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Regulation of HIV receptor expression in cervical epithelial cells by Gram-negative bacterial lipopolysaccharide

Kurt J Sales, Timothy Klein, Arieh A Katz

Abstract


Background. Sexually transmitted infections (STIs) caused by the Gram-negative bacteria Chlamydia trachomatis and Neisseria gonorrhoeae are associated with an increased risk of HIV acquisition in South African women. HIV infection involves binding of the virus to CD4+ receptors on host cells and subsequent binding to a chemokine co-receptor that mediates fusion with the host target cell membrane.

Objective. To investigate the potential impact of STIs on HIV receptor expression in cervical epithelial cells, and the molecular pathways mediating this effect.

Methods. Expression of Toll-like receptor 4 (TLR4), CD4+ and CCR5 was investigated in HPV type 18-positive (HeLa) and HPV-negative (C33A) cervical epithelial cells, uterine adenocarcinoma cells (Ishikawa), cervical squamous cell carcinoma tissue and normal cervical tissue by real-time polymerase chain reaction (RT-PCR) analysis. HIV receptor expression in HeLa cells was investigated in the presence/absence of 10 µg/ml bacterial lipopolysaccharide (LPS) and chemical inhibitors of epidermal growth factor receptor (EGFR), extracellular signal-regulated kinase (ERK1/2) or cyclo-oxygenase-2 (COX-2) by RT-PCR analysis.

Results. TLR4, CD4+ and CCR5 expression was elevated in HeLa, C33A and Ishikawa cell lines and carcinoma tissue, compared with normal cervical tissue. Treatment of HeLa cells with LPS increased expression of the primary HIV chemokine co-receptor CCR5 (p<0.01) and several alternative HIV receptors including CCR2b (p<0.01), CXCR6 (p<0.05) and GPR1 (p<0.05), but not CD4+. We found that LPS-mediated CCR5 expression occurred via induction of the EGFR, ERK1/2 and COX-2 signalling pathways.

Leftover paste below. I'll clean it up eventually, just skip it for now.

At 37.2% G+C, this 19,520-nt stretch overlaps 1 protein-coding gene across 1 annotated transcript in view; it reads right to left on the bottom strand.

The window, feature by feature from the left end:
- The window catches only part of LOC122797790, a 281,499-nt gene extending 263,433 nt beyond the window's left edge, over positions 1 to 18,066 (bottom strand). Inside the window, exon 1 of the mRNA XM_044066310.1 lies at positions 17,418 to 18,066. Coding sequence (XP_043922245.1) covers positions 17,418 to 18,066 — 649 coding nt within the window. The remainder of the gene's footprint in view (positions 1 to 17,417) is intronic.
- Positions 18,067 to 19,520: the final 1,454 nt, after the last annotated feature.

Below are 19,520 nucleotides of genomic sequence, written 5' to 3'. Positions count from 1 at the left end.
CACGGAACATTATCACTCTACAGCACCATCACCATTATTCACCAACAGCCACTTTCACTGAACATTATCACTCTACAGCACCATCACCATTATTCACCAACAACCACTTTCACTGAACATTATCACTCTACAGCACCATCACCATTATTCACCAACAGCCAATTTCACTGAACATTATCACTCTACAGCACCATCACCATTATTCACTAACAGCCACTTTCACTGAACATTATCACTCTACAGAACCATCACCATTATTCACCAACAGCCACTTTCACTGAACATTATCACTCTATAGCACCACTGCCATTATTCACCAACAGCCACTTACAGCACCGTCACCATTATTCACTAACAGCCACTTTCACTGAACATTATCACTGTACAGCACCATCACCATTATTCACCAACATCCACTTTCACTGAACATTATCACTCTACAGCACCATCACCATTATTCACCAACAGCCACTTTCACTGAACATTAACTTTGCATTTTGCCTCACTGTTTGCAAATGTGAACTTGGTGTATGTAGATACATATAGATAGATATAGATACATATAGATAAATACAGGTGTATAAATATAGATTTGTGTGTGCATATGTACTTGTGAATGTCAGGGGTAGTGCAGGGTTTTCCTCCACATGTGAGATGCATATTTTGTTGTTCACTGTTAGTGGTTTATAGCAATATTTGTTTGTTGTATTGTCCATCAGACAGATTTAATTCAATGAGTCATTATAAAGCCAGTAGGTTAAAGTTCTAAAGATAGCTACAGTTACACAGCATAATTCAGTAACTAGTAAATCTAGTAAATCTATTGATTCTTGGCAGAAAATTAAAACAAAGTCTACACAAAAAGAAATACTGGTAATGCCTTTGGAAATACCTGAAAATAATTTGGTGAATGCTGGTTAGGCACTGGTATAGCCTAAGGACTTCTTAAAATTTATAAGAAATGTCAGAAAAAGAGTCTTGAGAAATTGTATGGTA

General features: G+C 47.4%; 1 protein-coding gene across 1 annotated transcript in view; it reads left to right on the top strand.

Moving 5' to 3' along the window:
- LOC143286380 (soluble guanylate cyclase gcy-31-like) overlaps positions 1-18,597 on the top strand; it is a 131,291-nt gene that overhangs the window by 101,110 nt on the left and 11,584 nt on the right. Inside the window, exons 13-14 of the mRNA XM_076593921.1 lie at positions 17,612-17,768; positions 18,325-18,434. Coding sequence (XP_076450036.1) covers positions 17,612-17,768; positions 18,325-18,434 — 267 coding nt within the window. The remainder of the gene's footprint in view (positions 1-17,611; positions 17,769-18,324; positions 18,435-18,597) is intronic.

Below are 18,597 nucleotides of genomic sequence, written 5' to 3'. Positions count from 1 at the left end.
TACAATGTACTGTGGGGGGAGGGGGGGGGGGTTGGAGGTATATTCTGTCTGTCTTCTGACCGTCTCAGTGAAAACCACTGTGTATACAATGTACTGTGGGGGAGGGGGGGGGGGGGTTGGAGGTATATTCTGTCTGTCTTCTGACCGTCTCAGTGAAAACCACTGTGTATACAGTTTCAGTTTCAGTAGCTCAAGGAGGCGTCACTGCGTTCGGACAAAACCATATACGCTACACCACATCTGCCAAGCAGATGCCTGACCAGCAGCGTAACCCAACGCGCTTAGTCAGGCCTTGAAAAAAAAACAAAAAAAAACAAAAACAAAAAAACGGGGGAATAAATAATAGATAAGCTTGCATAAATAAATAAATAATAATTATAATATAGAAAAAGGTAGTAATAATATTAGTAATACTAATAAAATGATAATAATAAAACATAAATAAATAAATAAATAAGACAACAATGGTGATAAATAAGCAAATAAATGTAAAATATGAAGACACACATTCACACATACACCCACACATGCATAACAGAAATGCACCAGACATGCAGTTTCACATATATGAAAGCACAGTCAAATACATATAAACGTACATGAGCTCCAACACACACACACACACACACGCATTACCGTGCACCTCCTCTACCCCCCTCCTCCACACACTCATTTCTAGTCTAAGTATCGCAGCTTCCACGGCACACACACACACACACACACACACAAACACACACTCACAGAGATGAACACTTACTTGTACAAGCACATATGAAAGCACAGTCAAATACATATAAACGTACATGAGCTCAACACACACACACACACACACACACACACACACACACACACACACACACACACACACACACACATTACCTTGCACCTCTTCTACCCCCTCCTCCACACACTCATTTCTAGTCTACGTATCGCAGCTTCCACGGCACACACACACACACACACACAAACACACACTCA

Conclusion. Our findings suggest that STIs have the potential to enhance susceptibility to HIV infection in women by regulating expression of HIV receptors in cervical epithelial cells.

Authors' affiliations

Kurt J Sales, MRC/UCT Receptor Biology Research Unit, Institute of Infectious Disease and Molecular Medicine and Division of Medical Biochemistry, Faculty of Health Sciences, University of Cape Town, South Africa

Timothy Klein, MRC/UCT Receptor Biology Research Unit, Institute of Infectious Disease and Molecular Medicine and Division of Medical Biochemistry, Faculty of Health Sciences, University of Cape Town, South Africa

Arieh A Katz, MRC/UCT Receptor Biology Research Unit, Institute of Infectious Disease and Molecular Medicine and Division of Medical Biochemistry, Faculty of Health Sciences, University of Cape Town, South Africa

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Keywords

Lipopolysaccharide; HIV; Receptor; Signalling; Bacteria

Cite this article

South African Medical Journal 2015;105(1):56-61. DOI:10.7196/SAMJ.8185

Article History

Date submitted: 2014-03-13
Date published: 2014-11-21

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